Wafia explores her nomadic upbringing and embracing the inbetween

Image by Zoe Lawrence

Image by Zoe Lawrence

Interview by Noor

At 8 AM with a coffee in hand, I received a phone call from WAFIA from Down Under. Based in Australia and of Arab origin, WAFIA is a singer/songwriter that has captivated audiences around the world with her ethereal sound. She greeted me with her soft voice, immediately expressing excitement to be a part of the magazine and mentioned that her little sister is a fan. Miles apart, we immediately felt close talking about our nomadic childhoods, growing up in different countries and the one too many schools to keep count.

Studying to be a doctor, WAFIA began to write songs to break its monotony. Drawing from her roots, she pulls on Middle Eastern influences, including Arabic words in her music and more recently, her new single ‘Bodies’ that draws on the Syrian refugee crisis.

I was incredibly excited to interview the artist that I have been replaying for quite some time. Her infectious and warm personality could have kept me on the phone for hours. We spoke about her music, dealing with change and building her sense of belonging in the world.

In the car or at home, some of your parents’ favourite Middle Eastern tunes were played, what’s a favourite?

Najwa Karam cause she has a song called ‘Wafia’ - my parents would always play that and I would be very shy. Also I remember every night my mum would sing me a Fadel song. I love that. We listen to a lot of Hatem Al Iraqi cause my dad is Iraqi. I love the folk music that comes out of Iraq, but I also love the pop music that comes out of Lebanon and Syria.

You were studying Biomedicine to be a doctor. What was the moment you shifted trajectory from doctor to songwriter?

I was doing music to escape from studying all the time and my parents saw my passion for it grow in second and third year of university. The minute it changed is when I realised that I was graduating from university at 17 or 18, which is the time it takes for people to finish high school. So I thought if I wanted to go back to university, I can, but now is the time to pursue music.

I was on my way to my last exam and I remember looking at my dad and saying, ‘’I think I’m not going on to do Medicine right now, I’m going to do music because I feel in my heart it’s what I need to do.’’ He looked at me and said, ‘’We know.’’ It was such a relief. I think it helps that my dad at one point wanted to be an actor, but his parents wanted him to pursue something more stable. So when it came to me and doing music, I don’t think him and my mum ever wanted to hold me back from something that I love.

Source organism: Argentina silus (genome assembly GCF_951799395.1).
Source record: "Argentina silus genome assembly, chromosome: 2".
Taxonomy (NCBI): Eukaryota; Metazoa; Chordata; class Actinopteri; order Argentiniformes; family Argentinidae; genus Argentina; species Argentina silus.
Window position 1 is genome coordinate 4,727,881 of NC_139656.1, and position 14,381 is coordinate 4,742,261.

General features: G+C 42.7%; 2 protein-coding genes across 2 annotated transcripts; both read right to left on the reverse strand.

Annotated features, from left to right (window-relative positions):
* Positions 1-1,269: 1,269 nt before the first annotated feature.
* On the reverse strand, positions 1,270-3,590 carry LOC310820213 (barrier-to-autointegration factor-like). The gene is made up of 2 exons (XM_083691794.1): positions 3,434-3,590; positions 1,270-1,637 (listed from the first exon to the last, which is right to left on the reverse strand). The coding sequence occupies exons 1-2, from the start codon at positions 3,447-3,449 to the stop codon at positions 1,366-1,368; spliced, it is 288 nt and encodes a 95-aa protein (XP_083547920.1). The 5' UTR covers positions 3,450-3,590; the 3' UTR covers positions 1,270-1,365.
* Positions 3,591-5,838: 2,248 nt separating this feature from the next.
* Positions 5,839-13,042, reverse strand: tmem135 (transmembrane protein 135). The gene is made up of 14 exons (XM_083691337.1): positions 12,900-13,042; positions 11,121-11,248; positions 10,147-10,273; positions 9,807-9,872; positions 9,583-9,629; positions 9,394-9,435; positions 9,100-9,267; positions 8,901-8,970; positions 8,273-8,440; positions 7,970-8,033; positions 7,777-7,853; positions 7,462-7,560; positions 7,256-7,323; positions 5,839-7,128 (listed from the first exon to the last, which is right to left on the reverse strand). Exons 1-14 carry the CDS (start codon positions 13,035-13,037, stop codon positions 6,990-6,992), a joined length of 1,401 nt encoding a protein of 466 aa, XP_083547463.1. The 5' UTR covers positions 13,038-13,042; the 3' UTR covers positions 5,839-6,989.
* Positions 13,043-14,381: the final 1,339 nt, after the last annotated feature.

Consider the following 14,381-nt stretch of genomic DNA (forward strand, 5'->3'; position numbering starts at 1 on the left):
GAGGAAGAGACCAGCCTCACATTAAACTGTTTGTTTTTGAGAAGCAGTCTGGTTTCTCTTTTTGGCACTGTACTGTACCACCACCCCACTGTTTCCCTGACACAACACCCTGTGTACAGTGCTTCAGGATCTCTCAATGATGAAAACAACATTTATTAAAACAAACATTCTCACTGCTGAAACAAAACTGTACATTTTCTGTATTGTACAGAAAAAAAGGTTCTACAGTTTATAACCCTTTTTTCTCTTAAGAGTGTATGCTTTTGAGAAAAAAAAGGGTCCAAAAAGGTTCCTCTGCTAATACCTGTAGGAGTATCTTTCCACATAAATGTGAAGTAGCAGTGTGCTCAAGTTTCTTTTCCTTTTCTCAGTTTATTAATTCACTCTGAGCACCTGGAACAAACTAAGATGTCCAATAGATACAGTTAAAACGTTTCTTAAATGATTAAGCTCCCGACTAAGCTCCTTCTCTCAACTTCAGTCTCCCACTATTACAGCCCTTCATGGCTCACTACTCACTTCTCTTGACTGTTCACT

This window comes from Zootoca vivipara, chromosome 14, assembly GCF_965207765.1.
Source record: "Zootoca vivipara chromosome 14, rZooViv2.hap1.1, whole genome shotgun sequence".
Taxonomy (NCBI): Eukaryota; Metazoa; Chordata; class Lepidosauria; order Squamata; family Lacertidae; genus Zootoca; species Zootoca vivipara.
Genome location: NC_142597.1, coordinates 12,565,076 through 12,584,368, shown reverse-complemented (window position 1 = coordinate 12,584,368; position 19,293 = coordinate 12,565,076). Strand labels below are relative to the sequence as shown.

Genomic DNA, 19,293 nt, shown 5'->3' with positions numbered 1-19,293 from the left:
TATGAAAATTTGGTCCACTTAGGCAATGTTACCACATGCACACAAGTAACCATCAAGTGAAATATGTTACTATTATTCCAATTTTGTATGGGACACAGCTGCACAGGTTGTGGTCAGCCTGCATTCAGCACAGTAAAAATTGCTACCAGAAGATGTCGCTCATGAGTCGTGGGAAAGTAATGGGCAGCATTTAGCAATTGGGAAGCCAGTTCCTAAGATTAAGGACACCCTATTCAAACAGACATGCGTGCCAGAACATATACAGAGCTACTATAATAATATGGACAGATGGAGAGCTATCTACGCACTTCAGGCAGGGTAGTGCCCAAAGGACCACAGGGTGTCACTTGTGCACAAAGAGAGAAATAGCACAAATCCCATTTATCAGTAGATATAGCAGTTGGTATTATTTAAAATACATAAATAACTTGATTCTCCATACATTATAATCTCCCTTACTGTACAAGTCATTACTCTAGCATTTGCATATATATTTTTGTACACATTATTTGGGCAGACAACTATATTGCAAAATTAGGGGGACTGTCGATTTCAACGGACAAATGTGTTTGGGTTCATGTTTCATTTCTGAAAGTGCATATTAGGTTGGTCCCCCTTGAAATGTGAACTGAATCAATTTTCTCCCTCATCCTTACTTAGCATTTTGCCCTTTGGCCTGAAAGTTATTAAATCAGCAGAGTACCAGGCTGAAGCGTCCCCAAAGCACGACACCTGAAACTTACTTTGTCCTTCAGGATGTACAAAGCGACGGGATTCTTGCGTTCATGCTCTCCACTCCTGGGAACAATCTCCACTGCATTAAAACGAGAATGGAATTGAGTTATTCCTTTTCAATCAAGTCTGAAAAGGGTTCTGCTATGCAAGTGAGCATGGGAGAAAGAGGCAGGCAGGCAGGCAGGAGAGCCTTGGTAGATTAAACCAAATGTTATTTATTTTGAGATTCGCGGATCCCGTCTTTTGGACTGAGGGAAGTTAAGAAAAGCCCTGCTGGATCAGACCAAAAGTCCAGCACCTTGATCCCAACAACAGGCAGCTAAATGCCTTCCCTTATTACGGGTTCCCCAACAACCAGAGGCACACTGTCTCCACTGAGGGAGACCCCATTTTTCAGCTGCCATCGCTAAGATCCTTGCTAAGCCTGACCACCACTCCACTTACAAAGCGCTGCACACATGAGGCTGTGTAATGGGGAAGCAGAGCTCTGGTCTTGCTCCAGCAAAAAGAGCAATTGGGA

Culturally, becoming a doctor/lawyer is highly regarded and the arts are usually seen as more risky and less stable, was there any doubt or resistance from yourself or from family?

There was a little bit from me. I always sang, but never took it as a serious career opportunity until my love for it was so great that I couldn’t ignore it anymore. My parents were always really supportive, but I know my family approached with caution to our extended family that I was a musician. Especially because the reality is bad things can happen in the industry that I am in, but that can be said about any industry once you realise that jobs and occupations are becoming more and more obsolete as technology gets better. There is just as much risk in being a doctor and possibly failing as there is being an artist and possibly failing. You may as well fail doing the thing that you love as opposed to doing the thing to uphold your family. I understand though, the pressures to appease your parents, especially in our society and culture. I realised how blessed and privileged I am to have parents that are supportive in this journey.